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Hoffmann, R. A wiki for the life sciences where authorship matters. Nature Genetics (2008)

Species differences in the hepatic formation of green pigments following the administration of norethindrone.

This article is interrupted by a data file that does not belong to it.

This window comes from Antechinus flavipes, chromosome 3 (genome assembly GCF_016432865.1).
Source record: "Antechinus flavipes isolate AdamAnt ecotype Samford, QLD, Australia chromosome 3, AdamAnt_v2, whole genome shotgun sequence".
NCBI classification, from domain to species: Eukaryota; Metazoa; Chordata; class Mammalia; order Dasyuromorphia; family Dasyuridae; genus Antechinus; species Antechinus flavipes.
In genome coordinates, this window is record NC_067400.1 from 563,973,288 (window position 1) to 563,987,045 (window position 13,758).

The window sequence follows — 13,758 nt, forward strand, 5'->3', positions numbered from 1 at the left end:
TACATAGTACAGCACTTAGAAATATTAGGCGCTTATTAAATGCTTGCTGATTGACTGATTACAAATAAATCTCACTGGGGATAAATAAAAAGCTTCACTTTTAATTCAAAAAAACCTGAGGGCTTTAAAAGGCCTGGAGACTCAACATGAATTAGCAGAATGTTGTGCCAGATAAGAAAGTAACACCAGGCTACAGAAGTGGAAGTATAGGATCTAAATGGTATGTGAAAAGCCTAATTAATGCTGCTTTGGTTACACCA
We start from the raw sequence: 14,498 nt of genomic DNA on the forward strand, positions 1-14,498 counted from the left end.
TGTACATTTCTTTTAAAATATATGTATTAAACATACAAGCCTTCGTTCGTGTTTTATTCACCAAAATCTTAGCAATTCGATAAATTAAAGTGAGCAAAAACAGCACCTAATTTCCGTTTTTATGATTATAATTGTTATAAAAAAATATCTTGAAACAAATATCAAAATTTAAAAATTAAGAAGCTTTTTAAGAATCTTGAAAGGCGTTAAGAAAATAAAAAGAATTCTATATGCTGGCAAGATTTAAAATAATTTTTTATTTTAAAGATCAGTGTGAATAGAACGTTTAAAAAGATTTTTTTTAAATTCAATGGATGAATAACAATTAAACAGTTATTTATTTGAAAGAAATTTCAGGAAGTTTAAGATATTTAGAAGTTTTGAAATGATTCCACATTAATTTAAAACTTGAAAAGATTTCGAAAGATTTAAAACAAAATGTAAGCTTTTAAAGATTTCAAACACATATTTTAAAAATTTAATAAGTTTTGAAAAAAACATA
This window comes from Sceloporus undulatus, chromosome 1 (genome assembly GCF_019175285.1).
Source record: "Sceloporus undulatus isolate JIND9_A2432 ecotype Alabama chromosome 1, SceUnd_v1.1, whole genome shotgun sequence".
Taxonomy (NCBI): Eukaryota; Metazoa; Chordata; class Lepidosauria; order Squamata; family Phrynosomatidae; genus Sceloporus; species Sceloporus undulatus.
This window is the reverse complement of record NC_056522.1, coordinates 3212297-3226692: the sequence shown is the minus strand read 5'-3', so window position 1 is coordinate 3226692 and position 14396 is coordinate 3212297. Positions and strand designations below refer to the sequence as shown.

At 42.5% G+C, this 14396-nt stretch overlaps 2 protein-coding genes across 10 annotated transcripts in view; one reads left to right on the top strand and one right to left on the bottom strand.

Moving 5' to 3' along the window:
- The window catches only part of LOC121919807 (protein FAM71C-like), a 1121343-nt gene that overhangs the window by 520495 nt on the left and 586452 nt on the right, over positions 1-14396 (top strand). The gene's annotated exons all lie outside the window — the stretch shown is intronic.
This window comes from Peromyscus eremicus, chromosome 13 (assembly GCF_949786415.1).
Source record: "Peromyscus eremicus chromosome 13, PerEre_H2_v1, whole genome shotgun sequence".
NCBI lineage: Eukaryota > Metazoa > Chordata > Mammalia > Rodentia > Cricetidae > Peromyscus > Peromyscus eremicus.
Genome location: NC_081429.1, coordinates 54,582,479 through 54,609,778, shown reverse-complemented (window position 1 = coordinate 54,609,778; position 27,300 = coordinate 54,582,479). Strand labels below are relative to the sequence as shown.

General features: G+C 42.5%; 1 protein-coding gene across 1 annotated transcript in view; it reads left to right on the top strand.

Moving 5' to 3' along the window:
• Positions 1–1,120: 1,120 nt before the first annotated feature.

Metabolic activation of the ethynyl substituent of the contraceptive steroid norethindrone to cause the loss of hepatic cytochrome P-450 and the formation of green pigments has been compared in vivo and in vitro in rat, hamster, guinea pig, rabbit, mouse and hen and with marmoset and human liver microsomal preparations in vitro. In vivo green pigment accumulation in the liver 4 hr after the administration of norethindrone (100 mg/kg, i.p.) varied 60-fold between species. Male rat was the most active in this respect, the hen was the least active. The accumulation of green pigments in female rats was 27% that of male animals. This sex-dependent difference was not seen in male and female mice. Cytochrome P-450 destruction in vivo was also greatest in the male rat given norethindrone, whereas no loss was detected in the hen. In other species, however, the correlation between green pigment accumulation and cytochrome P-450 destruction was not particularly good. When liver microsomes were incubated with norethindrone and an NADPH generating system in vitro, the ranking order between species with respect to the initial rates of green pigment formation was similar to that based on the hepatic accumulation of these compounds found in vivo. Human liver microsomes showed initial rates of green pigment formation which were only 2% of that seen in the male rat. No destruction of human microsomal cytochrome P-450 caused by norethindrone could be detected. The HPLC elution profile of the green pigments produced in the liver following the administration of norethindrone differed between species. Hepatic microsomal preparations in contrast, at least with short incubation times, formed only one green pigment. Results suggest that further metabolism of either norethindrone or the green pigment, involving a cytosolic factor(s), results in the varied HPLC patterns seen in vivo.[1]


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